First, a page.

The expression “it takes a village” is often bandied about; it is used to indicate how difficult it will be to accomplish a task. Today, the United States is in the grip of a very dangerous epidemic. In order to turn the tide on opioid addiction, it will take far more than a village, it will take an entire nation.
Toward that end, Vivek H. Murthy, M.D., M.B.A., the U.S. Surgeon General, recently penned an open letter to physicians. In it, he delineated the history of opiate use in America, from its genesis as a miracle medication two decades ago to its current status as the most over-prescribed and misused drug in America today.
Murthy reported the alarming truth that since 1999, opioid overdose deaths have quadrupled and opioid prescriptions have increased markedly – almost enough for every adult in America to have a bottle of pills.
The letter was a unilateral call-to-action, asking physicians nationwide to take the pledge: to commit to education surrounding how to treat pain safely and effectively; screen patients for opioid use disorder, then if need be, provide or connect them with evidence-based treatment; and talk about and treat addiction as a chronic illness, not a moral failing.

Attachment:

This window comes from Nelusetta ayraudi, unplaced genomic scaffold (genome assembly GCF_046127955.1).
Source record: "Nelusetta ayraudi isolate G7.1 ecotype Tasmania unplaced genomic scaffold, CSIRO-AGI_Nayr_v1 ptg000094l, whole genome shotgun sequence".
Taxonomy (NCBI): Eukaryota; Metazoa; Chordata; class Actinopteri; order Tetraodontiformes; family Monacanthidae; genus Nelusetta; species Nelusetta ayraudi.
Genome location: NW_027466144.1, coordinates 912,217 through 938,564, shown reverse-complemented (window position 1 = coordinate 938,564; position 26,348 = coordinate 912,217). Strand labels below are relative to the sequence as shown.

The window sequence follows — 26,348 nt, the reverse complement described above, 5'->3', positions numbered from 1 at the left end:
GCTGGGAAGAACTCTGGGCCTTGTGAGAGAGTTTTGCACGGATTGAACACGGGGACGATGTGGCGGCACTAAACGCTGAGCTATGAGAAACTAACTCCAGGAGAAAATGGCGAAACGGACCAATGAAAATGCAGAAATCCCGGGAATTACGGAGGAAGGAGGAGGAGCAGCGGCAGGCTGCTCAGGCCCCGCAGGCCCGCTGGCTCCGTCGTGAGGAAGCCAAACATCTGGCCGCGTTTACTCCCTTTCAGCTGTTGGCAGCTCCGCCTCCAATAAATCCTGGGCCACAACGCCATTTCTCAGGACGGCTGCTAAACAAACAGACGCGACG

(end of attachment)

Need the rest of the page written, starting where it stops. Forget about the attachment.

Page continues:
On a daily basis at Timberline Knolls, we experience the repercussions of opioid abuse and dependence on both the individual and the family. I concur with our surgeon general regarding how so many unwitting consumers first get on the road to addiction. Our residents often started their downward spiral after a seemingly innocuous prescription for pain medication was provided by a doctor. This medication, coupled with possible underlying depression or anxiety, created a situation in which our women and girls became physically dependent on the opioid. Because most went without proper medication for psychiatric issues, they became emotionally attached to them as well.
Are medical professionals solely responsible for this opioid epidemic? Absolutely not. However, by taking the Surgeon General’s pledge, every doctor in America can stop being part of the problem and begin being a key component of the solution.